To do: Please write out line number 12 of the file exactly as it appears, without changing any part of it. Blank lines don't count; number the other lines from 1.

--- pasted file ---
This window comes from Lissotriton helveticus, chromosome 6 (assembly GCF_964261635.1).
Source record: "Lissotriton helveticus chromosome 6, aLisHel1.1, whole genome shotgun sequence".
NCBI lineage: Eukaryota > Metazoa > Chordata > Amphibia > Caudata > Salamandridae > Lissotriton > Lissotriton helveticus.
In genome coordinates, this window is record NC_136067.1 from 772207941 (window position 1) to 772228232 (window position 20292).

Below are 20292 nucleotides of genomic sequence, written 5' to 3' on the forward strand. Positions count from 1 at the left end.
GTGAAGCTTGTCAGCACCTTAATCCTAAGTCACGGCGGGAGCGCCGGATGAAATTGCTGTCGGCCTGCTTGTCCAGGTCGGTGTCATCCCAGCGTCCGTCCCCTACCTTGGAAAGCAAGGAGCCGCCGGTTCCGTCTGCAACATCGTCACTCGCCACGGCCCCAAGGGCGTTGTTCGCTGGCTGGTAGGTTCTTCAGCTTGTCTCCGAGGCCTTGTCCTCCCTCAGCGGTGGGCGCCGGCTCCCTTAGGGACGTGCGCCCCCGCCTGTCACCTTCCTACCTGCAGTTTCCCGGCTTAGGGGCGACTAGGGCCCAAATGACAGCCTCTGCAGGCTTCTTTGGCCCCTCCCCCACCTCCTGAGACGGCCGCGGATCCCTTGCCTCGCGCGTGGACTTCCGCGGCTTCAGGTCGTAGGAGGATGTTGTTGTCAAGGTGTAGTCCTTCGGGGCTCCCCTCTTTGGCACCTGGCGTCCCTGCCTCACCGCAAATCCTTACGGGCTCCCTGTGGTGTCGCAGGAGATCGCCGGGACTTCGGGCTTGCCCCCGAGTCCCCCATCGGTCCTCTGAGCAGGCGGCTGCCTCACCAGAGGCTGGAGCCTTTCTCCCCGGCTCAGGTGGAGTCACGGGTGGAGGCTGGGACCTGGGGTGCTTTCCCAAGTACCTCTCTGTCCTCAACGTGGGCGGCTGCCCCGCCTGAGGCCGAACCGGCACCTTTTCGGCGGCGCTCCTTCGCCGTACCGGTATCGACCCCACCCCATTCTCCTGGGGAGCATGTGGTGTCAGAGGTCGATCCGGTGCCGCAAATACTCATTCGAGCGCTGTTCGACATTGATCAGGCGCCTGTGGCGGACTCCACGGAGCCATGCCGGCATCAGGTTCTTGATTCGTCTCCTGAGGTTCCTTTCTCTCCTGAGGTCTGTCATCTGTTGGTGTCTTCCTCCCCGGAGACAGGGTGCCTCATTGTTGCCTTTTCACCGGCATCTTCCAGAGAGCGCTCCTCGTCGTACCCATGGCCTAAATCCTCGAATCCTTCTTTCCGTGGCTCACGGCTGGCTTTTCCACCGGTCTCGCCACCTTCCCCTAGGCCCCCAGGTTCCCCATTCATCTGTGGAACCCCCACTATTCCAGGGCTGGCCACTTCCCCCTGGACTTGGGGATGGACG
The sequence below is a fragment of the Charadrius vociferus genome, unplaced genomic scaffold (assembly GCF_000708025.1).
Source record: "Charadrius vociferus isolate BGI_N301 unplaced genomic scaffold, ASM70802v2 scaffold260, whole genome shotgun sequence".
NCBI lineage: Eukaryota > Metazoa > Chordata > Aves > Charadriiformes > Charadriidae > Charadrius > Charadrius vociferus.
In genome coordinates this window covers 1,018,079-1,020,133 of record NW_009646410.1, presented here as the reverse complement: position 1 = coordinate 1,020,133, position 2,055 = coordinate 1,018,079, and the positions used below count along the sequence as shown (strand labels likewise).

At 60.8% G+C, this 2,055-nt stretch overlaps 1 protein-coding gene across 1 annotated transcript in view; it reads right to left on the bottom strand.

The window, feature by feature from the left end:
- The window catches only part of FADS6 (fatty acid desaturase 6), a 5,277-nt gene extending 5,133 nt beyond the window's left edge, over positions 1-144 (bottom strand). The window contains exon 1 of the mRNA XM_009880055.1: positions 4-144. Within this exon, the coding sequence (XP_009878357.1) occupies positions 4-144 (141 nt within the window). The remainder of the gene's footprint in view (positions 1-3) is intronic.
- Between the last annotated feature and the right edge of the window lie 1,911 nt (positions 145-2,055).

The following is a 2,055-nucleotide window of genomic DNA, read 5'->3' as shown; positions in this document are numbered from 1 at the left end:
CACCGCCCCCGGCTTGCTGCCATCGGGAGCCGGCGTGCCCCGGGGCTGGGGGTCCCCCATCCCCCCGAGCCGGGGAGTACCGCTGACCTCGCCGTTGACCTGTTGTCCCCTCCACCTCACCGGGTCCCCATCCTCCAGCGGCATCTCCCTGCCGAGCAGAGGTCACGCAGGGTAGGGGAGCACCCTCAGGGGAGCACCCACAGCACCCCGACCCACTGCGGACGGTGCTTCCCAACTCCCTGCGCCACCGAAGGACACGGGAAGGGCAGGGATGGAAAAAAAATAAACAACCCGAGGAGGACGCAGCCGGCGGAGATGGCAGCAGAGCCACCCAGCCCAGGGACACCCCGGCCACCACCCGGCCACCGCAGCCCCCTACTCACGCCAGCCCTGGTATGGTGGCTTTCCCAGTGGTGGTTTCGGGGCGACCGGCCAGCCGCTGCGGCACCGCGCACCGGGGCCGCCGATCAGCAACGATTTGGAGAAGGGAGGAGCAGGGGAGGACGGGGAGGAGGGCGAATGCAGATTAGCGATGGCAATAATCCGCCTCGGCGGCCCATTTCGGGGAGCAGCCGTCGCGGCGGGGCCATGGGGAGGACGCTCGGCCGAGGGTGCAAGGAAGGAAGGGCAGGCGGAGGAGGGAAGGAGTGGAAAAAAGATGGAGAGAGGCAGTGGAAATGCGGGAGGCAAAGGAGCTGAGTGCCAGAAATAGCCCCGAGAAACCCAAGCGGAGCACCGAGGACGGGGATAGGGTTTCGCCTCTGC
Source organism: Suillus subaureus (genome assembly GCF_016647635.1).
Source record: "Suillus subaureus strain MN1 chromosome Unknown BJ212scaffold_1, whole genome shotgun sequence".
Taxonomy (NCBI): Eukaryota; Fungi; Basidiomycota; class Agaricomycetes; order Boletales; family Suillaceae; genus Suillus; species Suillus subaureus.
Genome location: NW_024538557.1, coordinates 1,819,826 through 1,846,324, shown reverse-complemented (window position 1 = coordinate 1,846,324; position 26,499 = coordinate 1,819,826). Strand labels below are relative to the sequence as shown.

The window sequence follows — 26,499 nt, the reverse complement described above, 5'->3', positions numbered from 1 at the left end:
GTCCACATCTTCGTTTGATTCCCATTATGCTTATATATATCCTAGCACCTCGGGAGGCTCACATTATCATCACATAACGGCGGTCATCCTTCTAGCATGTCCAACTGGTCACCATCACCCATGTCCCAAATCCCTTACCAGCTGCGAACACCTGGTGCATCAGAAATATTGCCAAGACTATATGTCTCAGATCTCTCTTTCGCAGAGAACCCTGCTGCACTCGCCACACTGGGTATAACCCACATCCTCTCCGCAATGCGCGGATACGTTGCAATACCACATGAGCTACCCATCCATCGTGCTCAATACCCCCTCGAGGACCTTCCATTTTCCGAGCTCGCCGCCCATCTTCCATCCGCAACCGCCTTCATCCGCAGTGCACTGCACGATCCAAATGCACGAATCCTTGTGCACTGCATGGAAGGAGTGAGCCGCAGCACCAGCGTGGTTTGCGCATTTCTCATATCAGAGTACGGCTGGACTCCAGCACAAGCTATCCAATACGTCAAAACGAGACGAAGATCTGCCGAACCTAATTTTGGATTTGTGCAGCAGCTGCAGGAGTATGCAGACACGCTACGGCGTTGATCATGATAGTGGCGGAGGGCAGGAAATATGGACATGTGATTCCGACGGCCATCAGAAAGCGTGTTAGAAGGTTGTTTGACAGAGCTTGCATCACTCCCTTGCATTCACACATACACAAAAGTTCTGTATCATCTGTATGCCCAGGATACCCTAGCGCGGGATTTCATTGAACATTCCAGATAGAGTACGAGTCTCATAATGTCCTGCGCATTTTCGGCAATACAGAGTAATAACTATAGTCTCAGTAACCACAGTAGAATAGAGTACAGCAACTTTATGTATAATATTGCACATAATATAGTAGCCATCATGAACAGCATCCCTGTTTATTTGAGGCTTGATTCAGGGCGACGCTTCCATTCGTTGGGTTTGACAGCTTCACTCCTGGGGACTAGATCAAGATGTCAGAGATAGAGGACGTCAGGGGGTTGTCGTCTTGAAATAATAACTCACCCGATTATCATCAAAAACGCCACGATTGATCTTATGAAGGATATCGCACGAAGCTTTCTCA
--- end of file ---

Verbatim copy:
The window, feature by feature from the left end: